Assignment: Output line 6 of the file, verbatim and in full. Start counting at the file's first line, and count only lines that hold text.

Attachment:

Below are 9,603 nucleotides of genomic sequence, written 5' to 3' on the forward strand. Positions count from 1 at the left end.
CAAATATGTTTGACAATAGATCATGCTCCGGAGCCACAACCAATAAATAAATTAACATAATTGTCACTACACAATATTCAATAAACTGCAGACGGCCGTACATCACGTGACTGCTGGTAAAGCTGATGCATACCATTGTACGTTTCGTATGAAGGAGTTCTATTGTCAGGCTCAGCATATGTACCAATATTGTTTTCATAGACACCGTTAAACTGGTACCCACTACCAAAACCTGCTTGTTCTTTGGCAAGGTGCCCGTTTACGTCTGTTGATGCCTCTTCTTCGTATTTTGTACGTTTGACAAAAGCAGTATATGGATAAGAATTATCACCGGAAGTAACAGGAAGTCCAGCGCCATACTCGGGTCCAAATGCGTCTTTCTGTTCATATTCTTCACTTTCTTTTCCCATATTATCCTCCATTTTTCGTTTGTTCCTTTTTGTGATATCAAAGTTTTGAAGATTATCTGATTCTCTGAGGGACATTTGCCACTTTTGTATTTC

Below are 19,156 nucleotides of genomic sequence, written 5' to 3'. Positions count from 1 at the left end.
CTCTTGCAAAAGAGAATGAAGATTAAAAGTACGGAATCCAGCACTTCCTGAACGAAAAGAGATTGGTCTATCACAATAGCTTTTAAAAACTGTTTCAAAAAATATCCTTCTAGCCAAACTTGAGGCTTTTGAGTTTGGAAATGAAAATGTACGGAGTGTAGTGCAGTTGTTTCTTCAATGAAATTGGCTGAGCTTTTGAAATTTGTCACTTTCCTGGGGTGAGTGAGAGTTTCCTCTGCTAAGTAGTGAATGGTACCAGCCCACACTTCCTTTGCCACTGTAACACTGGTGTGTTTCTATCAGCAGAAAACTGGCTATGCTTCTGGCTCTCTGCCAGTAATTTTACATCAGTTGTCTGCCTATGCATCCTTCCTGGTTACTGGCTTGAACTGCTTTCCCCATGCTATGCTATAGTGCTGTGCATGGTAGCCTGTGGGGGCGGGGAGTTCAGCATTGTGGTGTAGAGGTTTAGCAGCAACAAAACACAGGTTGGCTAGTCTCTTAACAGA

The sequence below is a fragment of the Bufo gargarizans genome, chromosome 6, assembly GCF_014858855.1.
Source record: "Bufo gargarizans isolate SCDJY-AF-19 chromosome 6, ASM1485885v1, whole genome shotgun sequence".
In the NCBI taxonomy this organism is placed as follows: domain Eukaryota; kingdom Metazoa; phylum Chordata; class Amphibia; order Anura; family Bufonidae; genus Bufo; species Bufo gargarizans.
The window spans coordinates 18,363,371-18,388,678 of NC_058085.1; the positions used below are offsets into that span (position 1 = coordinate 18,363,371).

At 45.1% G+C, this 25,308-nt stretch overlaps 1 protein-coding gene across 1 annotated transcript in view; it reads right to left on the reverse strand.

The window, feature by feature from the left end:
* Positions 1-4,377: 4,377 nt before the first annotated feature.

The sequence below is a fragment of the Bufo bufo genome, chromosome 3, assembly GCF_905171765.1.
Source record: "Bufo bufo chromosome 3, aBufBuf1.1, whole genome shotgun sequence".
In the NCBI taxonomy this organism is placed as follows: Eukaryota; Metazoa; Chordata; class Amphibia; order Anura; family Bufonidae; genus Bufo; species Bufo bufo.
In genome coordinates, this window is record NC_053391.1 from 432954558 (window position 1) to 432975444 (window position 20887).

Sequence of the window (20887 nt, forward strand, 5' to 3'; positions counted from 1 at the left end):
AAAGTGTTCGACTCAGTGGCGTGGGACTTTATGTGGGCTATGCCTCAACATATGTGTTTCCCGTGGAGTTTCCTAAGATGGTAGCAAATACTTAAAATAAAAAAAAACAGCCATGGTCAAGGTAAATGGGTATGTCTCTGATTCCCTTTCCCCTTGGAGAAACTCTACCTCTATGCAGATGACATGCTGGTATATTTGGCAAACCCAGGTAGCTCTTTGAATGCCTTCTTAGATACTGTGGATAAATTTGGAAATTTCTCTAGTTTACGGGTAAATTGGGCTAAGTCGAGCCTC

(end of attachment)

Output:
Source record: "Bufo gargarizans isolate SCDJY-AF-19 chromosome 6, ASM1485885v1, whole genome shotgun sequence".